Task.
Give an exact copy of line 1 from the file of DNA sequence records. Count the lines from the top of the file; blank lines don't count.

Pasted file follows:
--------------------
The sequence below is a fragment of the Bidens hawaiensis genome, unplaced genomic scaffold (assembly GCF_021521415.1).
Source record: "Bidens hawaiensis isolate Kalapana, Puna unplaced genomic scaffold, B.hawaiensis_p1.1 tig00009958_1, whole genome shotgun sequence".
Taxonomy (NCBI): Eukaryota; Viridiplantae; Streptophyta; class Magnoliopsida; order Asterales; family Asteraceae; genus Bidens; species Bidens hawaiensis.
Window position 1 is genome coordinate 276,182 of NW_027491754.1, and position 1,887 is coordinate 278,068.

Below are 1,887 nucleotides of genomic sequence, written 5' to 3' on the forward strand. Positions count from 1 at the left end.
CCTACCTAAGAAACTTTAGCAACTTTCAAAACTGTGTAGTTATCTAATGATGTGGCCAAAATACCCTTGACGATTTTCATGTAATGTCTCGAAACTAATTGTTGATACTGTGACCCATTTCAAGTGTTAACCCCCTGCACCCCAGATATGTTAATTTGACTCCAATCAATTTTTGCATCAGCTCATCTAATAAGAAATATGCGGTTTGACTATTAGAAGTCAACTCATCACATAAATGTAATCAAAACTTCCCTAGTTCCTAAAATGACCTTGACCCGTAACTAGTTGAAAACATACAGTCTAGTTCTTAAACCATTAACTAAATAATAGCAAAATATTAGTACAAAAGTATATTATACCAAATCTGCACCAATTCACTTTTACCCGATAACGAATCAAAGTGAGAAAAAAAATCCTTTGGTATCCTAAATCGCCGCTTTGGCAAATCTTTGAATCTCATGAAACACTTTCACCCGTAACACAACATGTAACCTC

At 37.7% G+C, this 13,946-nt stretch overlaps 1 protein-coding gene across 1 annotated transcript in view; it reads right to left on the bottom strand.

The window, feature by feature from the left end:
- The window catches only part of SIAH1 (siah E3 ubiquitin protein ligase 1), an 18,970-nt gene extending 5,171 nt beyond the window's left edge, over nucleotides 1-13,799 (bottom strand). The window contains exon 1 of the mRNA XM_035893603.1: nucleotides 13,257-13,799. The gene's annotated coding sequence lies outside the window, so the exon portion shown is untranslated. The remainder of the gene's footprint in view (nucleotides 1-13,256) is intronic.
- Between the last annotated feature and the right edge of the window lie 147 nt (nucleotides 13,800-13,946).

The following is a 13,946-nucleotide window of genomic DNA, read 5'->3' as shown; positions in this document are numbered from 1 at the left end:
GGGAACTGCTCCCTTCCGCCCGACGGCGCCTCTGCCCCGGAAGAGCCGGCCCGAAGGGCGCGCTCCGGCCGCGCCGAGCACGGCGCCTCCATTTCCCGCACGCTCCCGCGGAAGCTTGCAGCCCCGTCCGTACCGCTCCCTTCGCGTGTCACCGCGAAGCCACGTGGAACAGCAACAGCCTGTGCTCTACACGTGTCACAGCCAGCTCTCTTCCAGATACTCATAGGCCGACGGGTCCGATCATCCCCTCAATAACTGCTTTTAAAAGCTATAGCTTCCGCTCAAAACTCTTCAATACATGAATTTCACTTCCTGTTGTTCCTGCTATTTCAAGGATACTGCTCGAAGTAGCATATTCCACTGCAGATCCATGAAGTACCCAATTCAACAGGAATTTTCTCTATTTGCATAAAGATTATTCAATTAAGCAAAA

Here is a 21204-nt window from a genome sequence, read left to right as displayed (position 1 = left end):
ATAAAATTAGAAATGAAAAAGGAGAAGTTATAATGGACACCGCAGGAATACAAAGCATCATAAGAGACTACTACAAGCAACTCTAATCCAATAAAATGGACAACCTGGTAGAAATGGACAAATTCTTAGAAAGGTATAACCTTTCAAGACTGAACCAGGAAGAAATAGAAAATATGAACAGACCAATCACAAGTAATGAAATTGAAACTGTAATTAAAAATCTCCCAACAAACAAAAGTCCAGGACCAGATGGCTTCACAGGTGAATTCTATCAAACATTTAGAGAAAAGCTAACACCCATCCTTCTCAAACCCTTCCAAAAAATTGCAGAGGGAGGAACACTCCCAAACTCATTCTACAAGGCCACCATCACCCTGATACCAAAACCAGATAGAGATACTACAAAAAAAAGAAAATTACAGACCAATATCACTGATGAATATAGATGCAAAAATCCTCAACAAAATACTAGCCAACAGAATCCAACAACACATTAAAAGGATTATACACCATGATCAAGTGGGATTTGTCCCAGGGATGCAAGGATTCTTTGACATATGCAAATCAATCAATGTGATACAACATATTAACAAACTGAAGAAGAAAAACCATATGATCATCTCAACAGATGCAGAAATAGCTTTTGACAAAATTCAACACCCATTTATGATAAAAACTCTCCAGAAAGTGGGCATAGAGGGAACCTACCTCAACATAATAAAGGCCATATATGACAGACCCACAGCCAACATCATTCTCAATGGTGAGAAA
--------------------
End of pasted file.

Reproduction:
The sequence below is a fragment of the Bidens hawaiensis genome, unplaced genomic scaffold (assembly GCF_021521415.1).